American Transcendentalist’s Conceptions of Self: Comparison Among Emerson, Thoreau And Whitman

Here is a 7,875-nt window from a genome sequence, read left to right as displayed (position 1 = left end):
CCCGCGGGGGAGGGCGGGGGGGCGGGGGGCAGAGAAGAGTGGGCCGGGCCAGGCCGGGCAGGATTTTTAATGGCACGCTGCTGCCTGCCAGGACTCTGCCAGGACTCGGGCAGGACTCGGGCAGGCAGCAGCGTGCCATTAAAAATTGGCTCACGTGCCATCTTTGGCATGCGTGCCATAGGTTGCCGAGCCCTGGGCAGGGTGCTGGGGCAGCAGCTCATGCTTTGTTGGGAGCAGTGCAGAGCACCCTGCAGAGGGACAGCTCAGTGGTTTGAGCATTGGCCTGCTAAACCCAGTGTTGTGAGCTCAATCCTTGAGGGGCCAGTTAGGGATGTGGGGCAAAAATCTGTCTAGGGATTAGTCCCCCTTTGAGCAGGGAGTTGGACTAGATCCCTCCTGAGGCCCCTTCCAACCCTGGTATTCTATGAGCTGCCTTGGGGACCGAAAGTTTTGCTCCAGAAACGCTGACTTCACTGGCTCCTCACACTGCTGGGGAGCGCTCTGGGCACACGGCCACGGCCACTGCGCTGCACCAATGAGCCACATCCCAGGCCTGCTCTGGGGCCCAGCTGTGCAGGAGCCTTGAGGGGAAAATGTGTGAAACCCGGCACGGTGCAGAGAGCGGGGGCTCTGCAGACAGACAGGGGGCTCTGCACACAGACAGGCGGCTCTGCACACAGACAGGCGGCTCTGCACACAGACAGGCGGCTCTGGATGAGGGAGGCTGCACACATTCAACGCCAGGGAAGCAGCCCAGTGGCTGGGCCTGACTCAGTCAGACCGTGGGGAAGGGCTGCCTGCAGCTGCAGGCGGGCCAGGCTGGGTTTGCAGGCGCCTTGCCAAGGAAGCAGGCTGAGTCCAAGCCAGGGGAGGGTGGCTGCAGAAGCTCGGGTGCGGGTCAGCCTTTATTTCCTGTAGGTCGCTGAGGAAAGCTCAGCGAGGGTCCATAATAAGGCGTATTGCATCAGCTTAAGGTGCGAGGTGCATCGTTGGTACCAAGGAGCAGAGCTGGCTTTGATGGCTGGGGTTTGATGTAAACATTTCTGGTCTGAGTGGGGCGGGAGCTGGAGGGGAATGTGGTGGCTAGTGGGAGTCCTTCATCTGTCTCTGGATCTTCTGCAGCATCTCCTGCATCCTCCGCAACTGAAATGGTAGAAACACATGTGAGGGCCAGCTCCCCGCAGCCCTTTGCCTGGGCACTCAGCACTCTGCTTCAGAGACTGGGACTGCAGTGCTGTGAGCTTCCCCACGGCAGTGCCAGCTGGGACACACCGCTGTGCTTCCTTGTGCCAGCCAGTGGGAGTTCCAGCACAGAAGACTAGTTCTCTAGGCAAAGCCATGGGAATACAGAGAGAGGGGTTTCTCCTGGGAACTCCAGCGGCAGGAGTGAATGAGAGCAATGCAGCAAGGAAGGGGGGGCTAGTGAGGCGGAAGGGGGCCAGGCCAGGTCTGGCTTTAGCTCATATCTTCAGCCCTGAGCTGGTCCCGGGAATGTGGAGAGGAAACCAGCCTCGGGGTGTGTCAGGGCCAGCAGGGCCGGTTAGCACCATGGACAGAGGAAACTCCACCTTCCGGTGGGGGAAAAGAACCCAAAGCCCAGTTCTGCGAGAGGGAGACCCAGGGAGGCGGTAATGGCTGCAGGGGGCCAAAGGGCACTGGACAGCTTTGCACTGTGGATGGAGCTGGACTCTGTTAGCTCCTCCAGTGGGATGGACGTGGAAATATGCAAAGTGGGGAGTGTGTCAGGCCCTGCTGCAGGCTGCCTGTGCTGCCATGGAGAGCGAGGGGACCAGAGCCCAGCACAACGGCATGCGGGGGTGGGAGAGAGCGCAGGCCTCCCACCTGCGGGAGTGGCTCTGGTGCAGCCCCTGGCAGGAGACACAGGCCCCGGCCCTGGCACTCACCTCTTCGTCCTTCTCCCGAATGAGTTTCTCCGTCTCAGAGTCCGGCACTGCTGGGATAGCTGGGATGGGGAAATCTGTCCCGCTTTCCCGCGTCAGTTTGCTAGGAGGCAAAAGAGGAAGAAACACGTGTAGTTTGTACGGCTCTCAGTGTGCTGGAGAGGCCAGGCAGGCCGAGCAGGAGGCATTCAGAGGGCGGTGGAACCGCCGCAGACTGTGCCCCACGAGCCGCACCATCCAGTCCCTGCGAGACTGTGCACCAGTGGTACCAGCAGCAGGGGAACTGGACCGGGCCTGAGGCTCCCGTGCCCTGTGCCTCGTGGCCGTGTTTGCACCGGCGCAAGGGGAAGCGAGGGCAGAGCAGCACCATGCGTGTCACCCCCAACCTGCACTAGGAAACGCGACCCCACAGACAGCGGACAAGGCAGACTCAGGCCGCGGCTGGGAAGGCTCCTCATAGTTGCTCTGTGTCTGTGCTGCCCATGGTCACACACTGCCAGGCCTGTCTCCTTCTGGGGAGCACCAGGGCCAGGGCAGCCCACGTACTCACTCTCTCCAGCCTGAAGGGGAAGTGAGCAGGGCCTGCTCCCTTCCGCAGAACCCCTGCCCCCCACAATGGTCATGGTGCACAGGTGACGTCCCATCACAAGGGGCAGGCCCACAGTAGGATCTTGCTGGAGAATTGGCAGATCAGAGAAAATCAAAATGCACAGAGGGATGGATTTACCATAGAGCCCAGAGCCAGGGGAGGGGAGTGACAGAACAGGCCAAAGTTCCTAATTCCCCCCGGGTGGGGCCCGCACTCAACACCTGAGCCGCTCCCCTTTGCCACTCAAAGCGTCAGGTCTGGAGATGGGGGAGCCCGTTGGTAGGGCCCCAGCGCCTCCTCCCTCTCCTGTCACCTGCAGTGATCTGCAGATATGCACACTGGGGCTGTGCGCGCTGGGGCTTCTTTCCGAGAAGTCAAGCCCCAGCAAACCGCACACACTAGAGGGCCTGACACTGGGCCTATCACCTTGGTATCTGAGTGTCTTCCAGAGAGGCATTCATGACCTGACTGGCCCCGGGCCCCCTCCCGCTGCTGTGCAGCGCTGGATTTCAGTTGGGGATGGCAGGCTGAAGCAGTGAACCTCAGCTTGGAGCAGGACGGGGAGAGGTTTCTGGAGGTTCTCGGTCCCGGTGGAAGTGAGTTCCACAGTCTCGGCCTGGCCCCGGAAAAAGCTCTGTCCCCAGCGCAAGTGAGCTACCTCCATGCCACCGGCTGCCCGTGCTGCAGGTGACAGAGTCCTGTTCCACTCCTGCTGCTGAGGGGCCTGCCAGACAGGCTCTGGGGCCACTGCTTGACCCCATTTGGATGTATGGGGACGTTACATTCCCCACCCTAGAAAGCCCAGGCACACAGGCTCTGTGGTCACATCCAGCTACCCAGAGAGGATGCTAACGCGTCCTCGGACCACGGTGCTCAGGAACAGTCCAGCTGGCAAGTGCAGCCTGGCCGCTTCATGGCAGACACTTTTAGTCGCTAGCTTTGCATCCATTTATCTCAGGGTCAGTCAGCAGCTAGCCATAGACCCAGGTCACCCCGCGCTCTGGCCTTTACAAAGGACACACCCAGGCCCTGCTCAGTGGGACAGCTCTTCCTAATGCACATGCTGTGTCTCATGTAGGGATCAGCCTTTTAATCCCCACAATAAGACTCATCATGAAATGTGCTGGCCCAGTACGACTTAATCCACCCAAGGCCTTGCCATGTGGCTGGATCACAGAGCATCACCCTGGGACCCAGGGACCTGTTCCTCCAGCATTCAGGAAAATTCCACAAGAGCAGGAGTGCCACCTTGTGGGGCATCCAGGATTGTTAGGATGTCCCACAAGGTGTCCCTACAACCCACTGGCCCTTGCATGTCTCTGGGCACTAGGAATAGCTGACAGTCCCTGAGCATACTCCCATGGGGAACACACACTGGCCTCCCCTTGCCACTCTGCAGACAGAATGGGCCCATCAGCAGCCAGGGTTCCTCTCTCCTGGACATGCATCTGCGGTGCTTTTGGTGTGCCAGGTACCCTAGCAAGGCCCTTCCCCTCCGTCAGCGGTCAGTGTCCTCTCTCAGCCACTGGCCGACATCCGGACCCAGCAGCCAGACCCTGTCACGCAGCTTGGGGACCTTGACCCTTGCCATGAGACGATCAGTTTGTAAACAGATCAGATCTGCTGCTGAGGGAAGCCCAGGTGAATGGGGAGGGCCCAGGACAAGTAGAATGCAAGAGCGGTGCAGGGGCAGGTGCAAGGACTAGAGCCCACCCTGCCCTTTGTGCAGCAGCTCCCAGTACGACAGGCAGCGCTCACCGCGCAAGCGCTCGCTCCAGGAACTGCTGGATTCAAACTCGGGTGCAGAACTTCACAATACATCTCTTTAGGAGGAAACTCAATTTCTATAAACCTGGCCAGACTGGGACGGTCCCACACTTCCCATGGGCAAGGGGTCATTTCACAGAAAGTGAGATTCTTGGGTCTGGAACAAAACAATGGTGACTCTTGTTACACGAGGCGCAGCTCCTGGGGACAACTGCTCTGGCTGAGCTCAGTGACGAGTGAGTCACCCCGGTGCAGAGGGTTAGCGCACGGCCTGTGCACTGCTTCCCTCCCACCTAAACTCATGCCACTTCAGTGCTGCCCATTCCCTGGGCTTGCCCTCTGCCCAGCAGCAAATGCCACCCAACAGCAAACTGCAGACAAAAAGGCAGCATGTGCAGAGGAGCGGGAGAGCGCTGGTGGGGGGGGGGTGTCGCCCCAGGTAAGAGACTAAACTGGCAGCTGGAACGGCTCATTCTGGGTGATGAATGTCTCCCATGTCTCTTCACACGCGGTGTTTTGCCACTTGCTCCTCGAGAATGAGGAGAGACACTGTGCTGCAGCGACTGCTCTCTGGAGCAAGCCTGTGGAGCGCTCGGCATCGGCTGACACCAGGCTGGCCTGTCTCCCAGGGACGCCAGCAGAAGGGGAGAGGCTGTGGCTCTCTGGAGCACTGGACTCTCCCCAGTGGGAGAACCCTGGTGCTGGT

American Transcendentalism was a unique movement in the country’s history as it had a vitalizing effect on the development of American identity and fostered the development of American democracy, liberalism, art and literature. Its basic tenet is the belief on the dignity of human as the manifestation of the divine. Emerson, Thoreau and Whitman, the three main exponents, share this basic tenet. They believe that iindividual virtue and happiness depend on self-realization which is achieved through self reliance on one’s intuition and imagination, rather than on social conventions and religious dogma. However, these three figures disagree on what specific course of actions to actualize individual virtue and happiness. Thoreau believes that to achieve the highest virtue, one must detach oneself from one’s dependency on materiality and practice simple, solitary life in nature. Different from Thoreau, Whitman views that flesh was also necessary for self-actualization, and thus must not be neglected. Emerson’s position, on the other hand, is somewhat caught between the two. Different from Thoreau who emphasizes the primacy of one’s duty to oneself to attain highest virtue through solitary life in nature, Emerson concept’s of self realization is balanced by the duty to others through voluntary participation in social reform. Unlike Whitman who celebrates carnality as the source of human virtue, Emerson’s view is more austere.